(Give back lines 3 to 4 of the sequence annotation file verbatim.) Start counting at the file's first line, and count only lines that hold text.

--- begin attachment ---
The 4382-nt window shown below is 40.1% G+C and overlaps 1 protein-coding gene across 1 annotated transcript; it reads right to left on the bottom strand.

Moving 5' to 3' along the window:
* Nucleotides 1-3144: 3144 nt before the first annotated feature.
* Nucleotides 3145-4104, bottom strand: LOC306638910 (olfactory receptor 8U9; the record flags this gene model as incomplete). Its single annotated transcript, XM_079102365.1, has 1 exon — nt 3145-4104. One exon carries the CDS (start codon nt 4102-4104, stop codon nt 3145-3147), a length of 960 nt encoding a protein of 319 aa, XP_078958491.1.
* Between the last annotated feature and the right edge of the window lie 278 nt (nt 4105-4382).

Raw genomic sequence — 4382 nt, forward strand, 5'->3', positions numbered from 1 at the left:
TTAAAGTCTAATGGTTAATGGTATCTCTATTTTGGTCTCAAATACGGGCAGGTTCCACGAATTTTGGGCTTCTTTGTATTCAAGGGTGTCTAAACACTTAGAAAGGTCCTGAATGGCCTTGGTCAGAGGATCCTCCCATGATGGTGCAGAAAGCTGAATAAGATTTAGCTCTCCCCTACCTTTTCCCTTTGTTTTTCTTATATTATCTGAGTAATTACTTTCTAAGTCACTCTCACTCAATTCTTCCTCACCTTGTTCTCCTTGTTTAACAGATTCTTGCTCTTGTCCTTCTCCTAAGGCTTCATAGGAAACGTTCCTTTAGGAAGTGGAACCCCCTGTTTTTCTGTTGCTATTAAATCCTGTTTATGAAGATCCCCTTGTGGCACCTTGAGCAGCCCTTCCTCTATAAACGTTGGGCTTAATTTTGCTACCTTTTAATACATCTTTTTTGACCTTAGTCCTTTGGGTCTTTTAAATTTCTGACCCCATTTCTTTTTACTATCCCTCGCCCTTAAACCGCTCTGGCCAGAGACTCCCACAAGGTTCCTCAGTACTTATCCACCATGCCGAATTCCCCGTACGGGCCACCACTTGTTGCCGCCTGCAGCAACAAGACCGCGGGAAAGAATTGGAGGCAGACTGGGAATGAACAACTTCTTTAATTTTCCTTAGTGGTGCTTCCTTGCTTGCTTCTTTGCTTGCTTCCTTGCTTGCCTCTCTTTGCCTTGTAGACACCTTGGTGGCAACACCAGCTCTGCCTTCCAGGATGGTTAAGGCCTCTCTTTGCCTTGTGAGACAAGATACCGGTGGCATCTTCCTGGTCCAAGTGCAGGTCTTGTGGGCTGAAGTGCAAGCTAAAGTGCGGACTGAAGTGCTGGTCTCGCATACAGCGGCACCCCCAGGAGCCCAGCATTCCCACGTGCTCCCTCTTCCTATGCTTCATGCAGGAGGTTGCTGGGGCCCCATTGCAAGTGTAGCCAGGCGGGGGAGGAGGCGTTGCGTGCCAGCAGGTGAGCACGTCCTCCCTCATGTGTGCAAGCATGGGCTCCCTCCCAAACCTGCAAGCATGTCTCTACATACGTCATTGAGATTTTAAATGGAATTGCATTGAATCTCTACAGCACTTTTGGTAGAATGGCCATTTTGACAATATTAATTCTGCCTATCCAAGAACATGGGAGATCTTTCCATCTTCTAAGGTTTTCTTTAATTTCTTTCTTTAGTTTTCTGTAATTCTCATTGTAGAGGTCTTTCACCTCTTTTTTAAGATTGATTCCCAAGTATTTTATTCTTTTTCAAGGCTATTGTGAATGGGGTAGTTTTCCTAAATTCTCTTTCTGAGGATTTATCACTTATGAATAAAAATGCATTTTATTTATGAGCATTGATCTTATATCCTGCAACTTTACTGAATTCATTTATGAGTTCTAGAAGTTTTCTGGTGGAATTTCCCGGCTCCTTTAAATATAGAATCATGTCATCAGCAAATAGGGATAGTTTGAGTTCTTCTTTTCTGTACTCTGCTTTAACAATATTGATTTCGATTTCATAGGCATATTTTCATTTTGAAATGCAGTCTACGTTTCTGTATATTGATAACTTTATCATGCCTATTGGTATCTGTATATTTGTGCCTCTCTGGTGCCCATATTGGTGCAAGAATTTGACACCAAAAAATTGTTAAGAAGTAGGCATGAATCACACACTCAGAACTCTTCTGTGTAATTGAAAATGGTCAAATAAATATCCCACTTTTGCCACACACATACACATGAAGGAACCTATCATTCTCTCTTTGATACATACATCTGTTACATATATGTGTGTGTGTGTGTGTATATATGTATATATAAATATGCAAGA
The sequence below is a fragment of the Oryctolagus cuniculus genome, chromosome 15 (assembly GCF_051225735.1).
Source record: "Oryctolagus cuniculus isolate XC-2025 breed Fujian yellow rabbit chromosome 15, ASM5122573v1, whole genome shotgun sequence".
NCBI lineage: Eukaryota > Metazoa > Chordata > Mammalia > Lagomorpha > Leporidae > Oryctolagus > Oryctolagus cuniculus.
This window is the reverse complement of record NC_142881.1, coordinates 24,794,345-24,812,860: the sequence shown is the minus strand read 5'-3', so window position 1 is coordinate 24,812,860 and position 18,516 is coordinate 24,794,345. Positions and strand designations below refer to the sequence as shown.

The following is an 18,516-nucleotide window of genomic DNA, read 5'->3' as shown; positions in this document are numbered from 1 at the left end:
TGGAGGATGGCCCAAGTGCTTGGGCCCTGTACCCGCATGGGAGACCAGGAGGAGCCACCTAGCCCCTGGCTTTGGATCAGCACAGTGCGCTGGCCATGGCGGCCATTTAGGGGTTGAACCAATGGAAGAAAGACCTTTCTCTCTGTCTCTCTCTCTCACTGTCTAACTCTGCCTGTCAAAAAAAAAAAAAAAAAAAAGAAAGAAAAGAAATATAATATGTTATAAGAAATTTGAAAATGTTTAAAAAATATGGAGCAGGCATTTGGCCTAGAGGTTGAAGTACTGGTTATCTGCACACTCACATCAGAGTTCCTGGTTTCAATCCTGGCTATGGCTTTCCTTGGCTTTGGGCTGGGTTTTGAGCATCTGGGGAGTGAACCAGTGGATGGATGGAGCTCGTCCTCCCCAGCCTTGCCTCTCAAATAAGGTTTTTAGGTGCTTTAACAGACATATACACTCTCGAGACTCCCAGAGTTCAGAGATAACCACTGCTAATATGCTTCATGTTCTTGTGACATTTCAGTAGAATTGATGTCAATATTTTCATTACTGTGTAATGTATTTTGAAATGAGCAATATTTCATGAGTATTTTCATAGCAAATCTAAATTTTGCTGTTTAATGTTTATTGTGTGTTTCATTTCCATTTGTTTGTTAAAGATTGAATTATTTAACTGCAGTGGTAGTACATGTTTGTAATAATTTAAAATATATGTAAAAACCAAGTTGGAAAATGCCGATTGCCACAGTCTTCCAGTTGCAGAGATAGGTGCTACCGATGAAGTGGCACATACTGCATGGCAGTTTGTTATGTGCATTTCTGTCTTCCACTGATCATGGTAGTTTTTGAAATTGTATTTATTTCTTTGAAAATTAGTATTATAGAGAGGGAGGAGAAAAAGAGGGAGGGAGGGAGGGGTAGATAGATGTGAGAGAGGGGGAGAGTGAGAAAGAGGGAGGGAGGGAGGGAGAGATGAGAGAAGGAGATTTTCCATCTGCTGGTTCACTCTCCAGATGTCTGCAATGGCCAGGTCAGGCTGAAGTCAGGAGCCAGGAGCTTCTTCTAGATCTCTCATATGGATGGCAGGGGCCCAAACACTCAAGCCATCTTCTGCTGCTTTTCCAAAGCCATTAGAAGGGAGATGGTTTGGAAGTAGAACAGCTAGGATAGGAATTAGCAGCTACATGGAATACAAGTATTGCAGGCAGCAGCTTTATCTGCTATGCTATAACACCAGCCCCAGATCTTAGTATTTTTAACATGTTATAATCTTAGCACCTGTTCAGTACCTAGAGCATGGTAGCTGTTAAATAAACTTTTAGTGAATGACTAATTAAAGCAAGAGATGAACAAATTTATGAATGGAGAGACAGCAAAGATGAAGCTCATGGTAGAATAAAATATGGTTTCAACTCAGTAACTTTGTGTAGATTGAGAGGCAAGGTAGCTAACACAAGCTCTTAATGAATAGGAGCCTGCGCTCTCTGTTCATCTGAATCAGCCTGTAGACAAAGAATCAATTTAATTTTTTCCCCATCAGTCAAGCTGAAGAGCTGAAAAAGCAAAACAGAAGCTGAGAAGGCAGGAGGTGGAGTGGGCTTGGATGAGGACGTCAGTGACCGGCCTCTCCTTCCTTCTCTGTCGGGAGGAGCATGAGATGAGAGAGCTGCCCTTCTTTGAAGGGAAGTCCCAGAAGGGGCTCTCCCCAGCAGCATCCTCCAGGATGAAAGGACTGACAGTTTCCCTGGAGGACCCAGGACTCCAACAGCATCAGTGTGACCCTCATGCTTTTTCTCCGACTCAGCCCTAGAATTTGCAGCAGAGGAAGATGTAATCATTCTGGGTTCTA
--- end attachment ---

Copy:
* Nucleotides 1-3144: 3144 nt before the first annotated feature.
* Nucleotides 3145-4104, bottom strand: LOC306638910 (olfactory receptor 8U9; the record flags this gene model as incomplete). Its single annotated transcript, XM_079102365.1, has 1 exon — nt 3145-4104. One exon carries the CDS (start codon nt 4102-4104, stop codon nt 3145-3147), a length of 960 nt encoding a protein of 319 aa, XP_078958491.1.